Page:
Combating Corruption in International Commercial Arbitration

The specter of corruption lurks behind international commercial arbitration, which is frequently lauded as a quick and impartial substitute for state courts in resolving cross-border conflicts. Despite the system’s claims of flexibility and confidentiality, these very qualities can foster unethical behavior that compromises the system as a whole. Because it captures the realities of cross-border business transactions, corruption is a significant component of international commercial arbitration. Sometimes, when engaging in business transactions, parties engage in illicit activity. They might be driven to commit crimes, get contracts, or maximize earnings. International commercial arbitration is a method for resolving disputes between parties to an international contract outside of the legal system. But in recent years, corruption within this system has grown to be a serious worry. Up to 10% of all cases involving international commercial arbitration are thought to contain some element of bribery or other corrupt practices.

Forms of Corruption:

Corruption in international arbitration can exist in many ways:

  1. Bribery: Parties may try to influence the arbitrator through cash, gifts or favors, which can lead to unfair decisions. Giving or receiving benefits such as job offers or employment contracts can create undue influence is also a form of bribery that exists in the ICA. 
  2. Conflicts of interest:  Arbitrators who have a relationship with a party may influence the outcome, even if unintentionally. Furthermore, representing both parties in a dispute or having previously worked for one party can create conflicts.
  3. Collusion: Arbitrators and representatives of the parties might collude by manipulating evidence or procedures. Forgery and fabrication of evidence are also a major problem in the ICA.
  4. Administrative inefficiencies: Lack of transparency, and inadequate oversight create opportunities for abuse. Further weak or vague ethical guidelines create room for interpretation and potential misconduct. Corruption can also arise from limited access to information regarding arbitral proceedings and awards. Finally, it is challenging to identify and combat corruption due to insufficient oversight and enforcement systems.
  5. Bid-rigging, in which arbitral institutions may rig the selection process to favour arbitrators who are known to have biases, and money-laundering, in which arbitral awards or procedures are used to launder criminal cash, are examples of further forms of corruption in the ICA.


Corruption in international commercial arbitration (ICA) can have disastrous consequences on a number of fronts, affecting not just the integrity and credibility of the system as a whole but also individual cases, like 

  • Shift in public opinion: When accusations of corruption appear, public confidence in arbitration as a neutral and fair method of resolving disputes falls sharply, which may deter its usage and impede global trade.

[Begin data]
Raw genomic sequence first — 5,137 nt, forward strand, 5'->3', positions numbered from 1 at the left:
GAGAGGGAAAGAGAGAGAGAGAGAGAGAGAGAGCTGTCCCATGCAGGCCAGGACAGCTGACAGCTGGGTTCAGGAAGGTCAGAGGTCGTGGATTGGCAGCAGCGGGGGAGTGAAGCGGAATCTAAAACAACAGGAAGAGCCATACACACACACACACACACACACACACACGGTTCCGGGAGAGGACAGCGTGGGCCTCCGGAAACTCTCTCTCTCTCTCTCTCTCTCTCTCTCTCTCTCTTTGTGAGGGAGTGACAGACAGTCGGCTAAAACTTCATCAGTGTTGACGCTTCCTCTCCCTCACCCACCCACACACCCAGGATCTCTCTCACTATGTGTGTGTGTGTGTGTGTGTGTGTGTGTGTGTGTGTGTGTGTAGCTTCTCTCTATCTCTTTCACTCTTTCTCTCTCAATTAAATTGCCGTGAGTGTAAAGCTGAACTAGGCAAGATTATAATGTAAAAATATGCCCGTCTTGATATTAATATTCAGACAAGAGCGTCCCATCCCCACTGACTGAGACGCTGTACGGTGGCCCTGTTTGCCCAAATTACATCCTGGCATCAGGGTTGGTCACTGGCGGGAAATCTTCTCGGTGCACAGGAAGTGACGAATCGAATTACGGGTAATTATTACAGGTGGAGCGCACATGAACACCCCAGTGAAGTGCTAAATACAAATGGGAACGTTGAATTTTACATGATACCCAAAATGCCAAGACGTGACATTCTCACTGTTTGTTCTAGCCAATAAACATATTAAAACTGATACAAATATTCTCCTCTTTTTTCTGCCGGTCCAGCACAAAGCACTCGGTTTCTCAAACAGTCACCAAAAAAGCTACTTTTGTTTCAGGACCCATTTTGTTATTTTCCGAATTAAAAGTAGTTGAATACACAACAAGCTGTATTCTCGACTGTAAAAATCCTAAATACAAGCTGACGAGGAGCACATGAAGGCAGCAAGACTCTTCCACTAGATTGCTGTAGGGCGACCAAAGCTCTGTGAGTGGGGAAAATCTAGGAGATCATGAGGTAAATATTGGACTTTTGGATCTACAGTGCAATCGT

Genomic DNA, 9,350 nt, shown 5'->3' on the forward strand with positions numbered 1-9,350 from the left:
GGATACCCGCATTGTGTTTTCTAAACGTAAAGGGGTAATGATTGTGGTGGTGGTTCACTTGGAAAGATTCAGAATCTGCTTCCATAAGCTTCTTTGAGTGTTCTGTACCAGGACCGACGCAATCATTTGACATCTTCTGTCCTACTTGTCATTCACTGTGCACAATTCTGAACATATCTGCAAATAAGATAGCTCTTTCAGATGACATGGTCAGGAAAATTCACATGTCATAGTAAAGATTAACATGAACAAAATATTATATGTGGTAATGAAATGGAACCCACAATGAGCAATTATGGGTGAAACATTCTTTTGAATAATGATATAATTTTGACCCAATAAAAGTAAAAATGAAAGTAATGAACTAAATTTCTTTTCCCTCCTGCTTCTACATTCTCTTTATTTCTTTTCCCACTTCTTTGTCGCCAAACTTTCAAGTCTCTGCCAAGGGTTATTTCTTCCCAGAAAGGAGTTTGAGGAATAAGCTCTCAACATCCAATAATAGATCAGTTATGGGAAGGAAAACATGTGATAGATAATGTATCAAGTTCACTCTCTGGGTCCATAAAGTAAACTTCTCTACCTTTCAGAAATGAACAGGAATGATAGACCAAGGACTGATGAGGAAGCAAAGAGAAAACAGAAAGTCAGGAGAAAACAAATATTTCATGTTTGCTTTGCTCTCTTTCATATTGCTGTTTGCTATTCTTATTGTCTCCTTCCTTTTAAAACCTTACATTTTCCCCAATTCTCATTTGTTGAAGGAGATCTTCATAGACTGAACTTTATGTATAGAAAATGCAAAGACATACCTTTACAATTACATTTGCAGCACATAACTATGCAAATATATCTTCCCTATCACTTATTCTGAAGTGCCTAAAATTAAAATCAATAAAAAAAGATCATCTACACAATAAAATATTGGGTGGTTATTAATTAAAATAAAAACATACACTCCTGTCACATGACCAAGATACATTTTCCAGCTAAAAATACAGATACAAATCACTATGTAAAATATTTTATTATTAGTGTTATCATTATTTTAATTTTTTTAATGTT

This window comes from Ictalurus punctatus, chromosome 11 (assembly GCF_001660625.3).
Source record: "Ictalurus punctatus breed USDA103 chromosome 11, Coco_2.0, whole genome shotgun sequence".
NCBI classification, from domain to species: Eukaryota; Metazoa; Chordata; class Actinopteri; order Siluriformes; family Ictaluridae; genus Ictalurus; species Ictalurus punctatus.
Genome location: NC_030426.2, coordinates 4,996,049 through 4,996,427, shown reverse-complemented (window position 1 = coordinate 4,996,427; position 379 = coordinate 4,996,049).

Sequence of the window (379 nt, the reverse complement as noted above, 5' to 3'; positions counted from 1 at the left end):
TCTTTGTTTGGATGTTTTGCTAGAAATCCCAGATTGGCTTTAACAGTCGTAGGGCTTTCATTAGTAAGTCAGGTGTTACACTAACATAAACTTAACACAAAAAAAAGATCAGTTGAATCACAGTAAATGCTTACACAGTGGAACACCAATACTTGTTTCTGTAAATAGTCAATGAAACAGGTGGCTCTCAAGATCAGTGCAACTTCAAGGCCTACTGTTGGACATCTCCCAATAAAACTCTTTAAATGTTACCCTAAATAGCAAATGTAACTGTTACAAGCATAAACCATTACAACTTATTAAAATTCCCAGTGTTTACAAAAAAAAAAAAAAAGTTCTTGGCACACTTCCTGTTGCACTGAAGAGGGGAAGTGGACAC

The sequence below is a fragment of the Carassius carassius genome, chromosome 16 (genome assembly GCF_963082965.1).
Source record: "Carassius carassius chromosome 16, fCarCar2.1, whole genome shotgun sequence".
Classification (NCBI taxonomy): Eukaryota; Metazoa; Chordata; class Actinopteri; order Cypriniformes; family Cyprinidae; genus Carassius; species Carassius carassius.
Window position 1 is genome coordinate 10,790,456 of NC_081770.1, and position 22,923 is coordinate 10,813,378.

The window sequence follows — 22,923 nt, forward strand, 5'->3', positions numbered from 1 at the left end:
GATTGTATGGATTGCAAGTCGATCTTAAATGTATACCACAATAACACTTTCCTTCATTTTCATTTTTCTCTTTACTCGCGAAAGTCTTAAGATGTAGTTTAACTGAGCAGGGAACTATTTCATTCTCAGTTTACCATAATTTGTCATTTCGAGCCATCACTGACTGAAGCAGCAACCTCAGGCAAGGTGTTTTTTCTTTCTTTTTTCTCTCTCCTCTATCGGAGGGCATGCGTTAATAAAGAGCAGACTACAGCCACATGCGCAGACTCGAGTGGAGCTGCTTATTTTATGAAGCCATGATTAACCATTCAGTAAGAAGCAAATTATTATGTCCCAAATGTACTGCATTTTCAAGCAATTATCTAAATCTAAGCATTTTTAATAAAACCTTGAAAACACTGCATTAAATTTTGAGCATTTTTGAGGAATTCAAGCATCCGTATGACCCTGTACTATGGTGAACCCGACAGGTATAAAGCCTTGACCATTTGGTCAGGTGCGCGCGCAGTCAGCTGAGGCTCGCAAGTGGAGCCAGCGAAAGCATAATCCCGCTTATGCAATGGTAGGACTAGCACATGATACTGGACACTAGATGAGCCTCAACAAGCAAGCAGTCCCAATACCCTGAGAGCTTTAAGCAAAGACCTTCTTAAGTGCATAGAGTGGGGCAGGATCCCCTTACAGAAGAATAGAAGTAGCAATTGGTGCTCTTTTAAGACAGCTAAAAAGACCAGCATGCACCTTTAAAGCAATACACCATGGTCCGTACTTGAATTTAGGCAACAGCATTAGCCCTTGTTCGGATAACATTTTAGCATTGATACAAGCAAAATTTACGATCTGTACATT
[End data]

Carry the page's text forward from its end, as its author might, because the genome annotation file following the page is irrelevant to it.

• Dissolution of party confidence: When parties to an arbitration lose faith in the proceedings, it can result in drawn-out disagreements, higher expenses, and an unwillingness to participate in further arbitrations.
  • Uneven playing field: Corruption makes it possible for richer parties with more resources to sway decisions, which disadvantages smaller or weaker groups.
  • Chilling Effect: The fear of corruption may discourage people from pursuing valid claims, which would otherwise exacerbate the imbalance and prevent some people from accessing the legal system.
  • Decrease in investment: Uncertainty and a lack of trust in the system might deter foreign investment, which can have an effect on growth and total economic activity.
  • Inefficient Outcomes: Decisions tainted by corruption result in unequal resource distributions, impeding the smooth operation of markets and possibly endangering the general welfare of the economy.
  • Reputational damage: Corruption claims and scandals damage the standing of the arbitration profession as a whole, putting even sincere practitioners under suspicion.
  • Impact at the national level: When certain institutions or jurisdictions are involved in corruption, their reputations abroad suffer, which may have an effect on commerce and diplomatic ties.
  • Undermining the rule of law can have broader societal repercussions and diminishes the rule of law by challenging legal procedures and concepts.
  • Maintain systemic problems: Unchecked corruption can create a environment in which unethical behavior becomes accepted, making it more difficult to solve the issue in the long run


The public policy exception in international commercial arbitration  gives the court the authority to reject the enforcement of an arbitral award if doing so would go against the fundamental public policy of the nation if such enforcement is sought after. This exception serves as a safety net, guaranteeing that awards don’t go against fundamental legal principles or societal values.  It also raises the possibility of conflict between respecting public policy and enforcing agreements freely made through arbitration.  Generally speaking, courts use this exception seldom in order to preserve the integrity and finality of arbitral rulings. Usually, they focus on flagrant transgressions, such as grave breaches of national security or violations of basic human rights.  The exception prevents enforcement of awards that undermine essential societal norms like anti-corruption or human rights and ensures awards align with the legal framework of the enforcing state.

In the case Westman Holdings Inc. v. Republic of Congo the award was set aside due to concerns over bribery, demonstrating the potential consequences when corruption undermines due process and public policy.